The wide gaps between specialities are also a chronic concern, though little action has been taken to rectify it. Ontario spent $4-million on a report released in 2002 that used a complex formula to methodically calculate the value of every medical service on the schedule of fees. The result was a major reshuffling of the pool of money paid to doctors, with some like radiologists seeing major drops in their fees and others such as neurosurgeons graced with increases. Perhaps the most-cited inequity involves fees for some eye operations, such as cataract removal. New technology makes them faster to carry out, but in many provinces the payment has stayed the same, resulting in something of a windfall for ophthalmologists. The reaction to the recommendations was swift. The losing specialties voiced outrage, predicting harm to patients and a mass flight out of the province. As had happened when B.C. and Alberta went through a similar process, nothing ever came of the report. Comparing Canada to other countries is tricky, given the different methods of paying doctors and varying costs of living. A 2009 report by the Organization for economic co-operation and development (OECD) tries to even it all out, relating doctor pay to each nations average worker salaries. It puts Canadian specialist doctors at 4.7 times the average wage, higher than all but Germany and Holland, with the U.K.
Canadian doctor dies in Grand Canyon-area BASE jump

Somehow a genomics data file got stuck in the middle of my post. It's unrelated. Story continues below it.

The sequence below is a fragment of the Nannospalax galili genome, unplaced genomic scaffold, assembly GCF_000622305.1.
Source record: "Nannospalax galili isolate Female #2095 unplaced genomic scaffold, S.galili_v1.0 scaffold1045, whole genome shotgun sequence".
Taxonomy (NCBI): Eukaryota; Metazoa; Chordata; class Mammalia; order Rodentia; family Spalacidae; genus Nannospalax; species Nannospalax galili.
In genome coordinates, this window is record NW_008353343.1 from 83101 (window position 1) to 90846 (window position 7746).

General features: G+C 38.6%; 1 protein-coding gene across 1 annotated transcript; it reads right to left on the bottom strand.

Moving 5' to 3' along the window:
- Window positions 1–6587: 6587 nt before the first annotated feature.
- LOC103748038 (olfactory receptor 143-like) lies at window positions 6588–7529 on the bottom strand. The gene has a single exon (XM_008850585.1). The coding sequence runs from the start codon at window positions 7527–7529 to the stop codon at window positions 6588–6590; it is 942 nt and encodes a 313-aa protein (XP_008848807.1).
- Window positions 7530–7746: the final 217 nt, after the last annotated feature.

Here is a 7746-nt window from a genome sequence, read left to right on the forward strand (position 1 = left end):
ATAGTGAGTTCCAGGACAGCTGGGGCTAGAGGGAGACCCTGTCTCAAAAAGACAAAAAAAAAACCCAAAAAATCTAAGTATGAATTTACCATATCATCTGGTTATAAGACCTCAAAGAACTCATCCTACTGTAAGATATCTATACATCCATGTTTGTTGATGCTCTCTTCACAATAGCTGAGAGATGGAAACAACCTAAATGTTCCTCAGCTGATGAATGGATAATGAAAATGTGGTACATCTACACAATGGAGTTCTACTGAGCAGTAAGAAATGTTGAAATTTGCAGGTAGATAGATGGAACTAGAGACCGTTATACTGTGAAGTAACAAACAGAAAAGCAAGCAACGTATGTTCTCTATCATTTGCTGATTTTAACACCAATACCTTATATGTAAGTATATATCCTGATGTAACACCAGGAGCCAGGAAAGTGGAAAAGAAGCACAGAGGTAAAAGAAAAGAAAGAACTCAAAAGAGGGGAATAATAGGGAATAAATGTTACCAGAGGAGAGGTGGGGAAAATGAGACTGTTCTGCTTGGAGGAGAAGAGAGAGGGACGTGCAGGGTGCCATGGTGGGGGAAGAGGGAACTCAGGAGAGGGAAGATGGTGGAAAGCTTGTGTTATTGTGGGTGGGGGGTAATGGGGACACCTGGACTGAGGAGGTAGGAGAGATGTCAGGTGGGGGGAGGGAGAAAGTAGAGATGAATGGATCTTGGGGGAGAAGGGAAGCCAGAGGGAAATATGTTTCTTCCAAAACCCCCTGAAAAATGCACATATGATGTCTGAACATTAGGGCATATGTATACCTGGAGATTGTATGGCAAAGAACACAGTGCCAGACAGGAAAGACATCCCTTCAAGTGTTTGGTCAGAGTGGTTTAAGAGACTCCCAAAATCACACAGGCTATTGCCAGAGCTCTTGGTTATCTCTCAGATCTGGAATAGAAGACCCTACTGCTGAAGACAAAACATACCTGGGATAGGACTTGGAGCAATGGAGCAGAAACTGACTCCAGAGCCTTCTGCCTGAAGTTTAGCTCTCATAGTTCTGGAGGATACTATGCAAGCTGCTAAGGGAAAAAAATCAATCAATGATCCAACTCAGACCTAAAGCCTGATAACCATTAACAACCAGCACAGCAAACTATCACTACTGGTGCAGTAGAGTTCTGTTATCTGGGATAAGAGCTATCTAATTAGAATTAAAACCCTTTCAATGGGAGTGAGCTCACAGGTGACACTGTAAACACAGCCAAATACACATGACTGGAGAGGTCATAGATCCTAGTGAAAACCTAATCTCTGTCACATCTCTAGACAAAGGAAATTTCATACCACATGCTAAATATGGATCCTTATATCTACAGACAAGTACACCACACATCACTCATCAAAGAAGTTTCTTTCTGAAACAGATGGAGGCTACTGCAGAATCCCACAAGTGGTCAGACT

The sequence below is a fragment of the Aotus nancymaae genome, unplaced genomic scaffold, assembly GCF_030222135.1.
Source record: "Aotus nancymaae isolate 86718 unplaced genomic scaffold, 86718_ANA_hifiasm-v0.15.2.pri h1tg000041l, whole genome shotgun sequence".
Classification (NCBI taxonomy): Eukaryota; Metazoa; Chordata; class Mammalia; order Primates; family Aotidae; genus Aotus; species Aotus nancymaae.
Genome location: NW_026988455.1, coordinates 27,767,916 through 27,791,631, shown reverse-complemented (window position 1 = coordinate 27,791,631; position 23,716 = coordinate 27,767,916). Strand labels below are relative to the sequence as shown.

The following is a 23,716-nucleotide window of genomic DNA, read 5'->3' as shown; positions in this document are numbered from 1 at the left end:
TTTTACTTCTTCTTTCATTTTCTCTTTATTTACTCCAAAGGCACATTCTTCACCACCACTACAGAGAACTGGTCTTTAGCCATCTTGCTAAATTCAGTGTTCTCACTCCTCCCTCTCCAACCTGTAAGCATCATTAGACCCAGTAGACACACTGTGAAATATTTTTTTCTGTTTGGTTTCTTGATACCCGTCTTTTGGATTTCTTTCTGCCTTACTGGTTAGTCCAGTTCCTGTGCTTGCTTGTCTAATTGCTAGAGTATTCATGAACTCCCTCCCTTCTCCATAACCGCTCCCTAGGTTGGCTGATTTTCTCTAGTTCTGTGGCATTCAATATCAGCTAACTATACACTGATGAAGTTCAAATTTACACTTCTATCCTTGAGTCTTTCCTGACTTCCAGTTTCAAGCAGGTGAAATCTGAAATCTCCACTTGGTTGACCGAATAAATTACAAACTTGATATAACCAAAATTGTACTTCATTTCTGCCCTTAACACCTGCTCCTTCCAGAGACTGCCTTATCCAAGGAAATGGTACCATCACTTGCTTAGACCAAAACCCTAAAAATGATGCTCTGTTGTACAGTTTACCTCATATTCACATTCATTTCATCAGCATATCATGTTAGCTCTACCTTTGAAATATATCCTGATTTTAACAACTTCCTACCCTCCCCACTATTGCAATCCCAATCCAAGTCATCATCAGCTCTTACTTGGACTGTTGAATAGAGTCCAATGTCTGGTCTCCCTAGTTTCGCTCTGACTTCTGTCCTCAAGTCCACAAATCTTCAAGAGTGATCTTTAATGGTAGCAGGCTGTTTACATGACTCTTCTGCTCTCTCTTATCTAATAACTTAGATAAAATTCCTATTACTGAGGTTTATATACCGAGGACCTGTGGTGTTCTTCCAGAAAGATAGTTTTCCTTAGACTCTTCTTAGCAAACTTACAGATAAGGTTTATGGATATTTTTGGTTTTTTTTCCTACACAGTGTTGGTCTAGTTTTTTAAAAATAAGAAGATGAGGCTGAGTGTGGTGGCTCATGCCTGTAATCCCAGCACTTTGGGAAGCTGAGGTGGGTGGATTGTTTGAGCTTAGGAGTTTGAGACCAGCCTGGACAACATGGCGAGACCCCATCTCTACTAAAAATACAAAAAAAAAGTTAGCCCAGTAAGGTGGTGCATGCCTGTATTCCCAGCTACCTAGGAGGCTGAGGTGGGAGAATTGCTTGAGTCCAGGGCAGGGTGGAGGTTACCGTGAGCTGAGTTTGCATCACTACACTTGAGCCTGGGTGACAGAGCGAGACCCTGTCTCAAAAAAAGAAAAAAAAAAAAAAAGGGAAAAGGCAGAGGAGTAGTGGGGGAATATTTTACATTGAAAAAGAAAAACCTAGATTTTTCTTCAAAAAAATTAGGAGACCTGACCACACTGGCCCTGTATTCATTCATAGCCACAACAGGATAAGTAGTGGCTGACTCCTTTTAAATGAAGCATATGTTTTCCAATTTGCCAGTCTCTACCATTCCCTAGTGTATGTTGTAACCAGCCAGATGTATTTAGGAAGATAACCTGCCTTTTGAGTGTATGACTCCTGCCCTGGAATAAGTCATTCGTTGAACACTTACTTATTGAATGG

— An extreme jumper killed in a leap near the Grand Canyon in Arizona was identified by authorities as Canadian physician David Stather. Stather, a 41-year-old pulmonary specialist from Calgary, died Friday while making a BASE jump in a wing suit in Coconino County, the Canadian Broadcasting Corp. reported Monday. Stather had told two companions he was going to make one more jump and climbed back up a cliff, Detective Pat Barr of the county sheriff’s office said. “The two stayed behind at the bottom to watch for him,” Barr said. “After a period of time went by and they did not see him jump, so they decided to hike back to the top. They could not locate him at the top of the rim where their cars were parked.” Stather’s body was found the next day. Police said he had jumped from a steep cliff. “Between where they would launch from and the canyon floor, there is terrain on the way down, almost as if it’s a ridges and a step type terrain,” Barr said. “The idea is to fly over all those ridges to get down to the bottom, and it appears he may have miscalculated the height of one of those ledges and did collide with it.” BASE stands for building, antenna, span and earth. BASE jumpers make their leaps without aid of aircraft. Elaine Dumoulin, a colleague and friend of Stather, said he was a frequent skydiver. “He was an amazing guy. He was very generous, very intense. He was living his life 200 percent,” Dumoulin said.